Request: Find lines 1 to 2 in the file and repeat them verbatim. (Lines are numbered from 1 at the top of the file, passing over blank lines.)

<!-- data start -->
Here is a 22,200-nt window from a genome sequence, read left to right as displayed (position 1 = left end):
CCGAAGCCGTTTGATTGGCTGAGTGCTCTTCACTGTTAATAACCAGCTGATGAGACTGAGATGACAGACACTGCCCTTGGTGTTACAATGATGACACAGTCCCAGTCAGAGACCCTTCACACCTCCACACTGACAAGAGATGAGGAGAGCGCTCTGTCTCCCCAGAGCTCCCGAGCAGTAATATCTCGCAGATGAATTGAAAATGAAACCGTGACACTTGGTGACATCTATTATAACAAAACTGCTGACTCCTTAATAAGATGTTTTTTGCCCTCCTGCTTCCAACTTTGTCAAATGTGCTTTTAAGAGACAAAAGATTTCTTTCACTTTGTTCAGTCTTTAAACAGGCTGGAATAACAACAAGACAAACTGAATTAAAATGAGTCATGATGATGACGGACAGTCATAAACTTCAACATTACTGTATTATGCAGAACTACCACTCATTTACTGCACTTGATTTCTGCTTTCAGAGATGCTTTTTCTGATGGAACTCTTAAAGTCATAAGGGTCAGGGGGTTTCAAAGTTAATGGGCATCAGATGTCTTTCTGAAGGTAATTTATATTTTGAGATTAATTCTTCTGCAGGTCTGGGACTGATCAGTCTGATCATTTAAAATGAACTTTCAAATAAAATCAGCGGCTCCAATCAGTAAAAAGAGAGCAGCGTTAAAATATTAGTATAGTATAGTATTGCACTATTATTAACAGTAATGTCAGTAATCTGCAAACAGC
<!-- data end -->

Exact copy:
Here is a 22,200-nt window from a genome sequence, read left to right as displayed (position 1 = left end):
CCGAAGCCGTTTGATTGGCTGAGTGCTCTTCACTGTTAATAACCAGCTGATGAGACTGAGATGACAGACACTGCCCTTGGTGTTACAATGATGACACAGTCCCAGTCAGAGACCCTTCACACCTCCACACTGACAAGAGATGAGGAGAGCGCTCTGTCTCCCCAGAGCTCCCGAGCAGTAATATCTCGCAGATGAATTGAAAATGAAACCGTGACACTTGGTGACATCTATTATAACAAAACTGCTGACTCCTTAATAAGATGTTTTTTGCCCTCCTGCTTCCAACTTTGTCAAATGTGCTTTTAAGAGACAAAAGATTTCTTTCACTTTGTTCAGTCTTTAAACAGGCTGGAATAACAACAAGACAAACTGAATTAAAATGAGTCATGATGATGACGGACAGTCATAAACTTCAACATTACTGTATTATGCAGAACTACCACTCATTTACTGCACTTGATTTCTGCTTTCAGAGATGCTTTTTCTGATGGAACTCTTAAAGTCATAAGGGTCAGGGGGTTTCAAAGTTAATGGGCATCAGATGTCTTTCTGAAGGTAATTTATATTTTGAGATTAATTCTTCTGCAGGTCTGGGACTGATCAGTCTGATCATTTAAAATGAACTTTCAAATAAAATCAGCGGCTCCAATCAGTAAAAAGAGAGCAGCGTTAAAATATTAGTATAGTATAGTATTGCACTATTATTAACAGTAATGTCAGTAATCTGCAAACAGC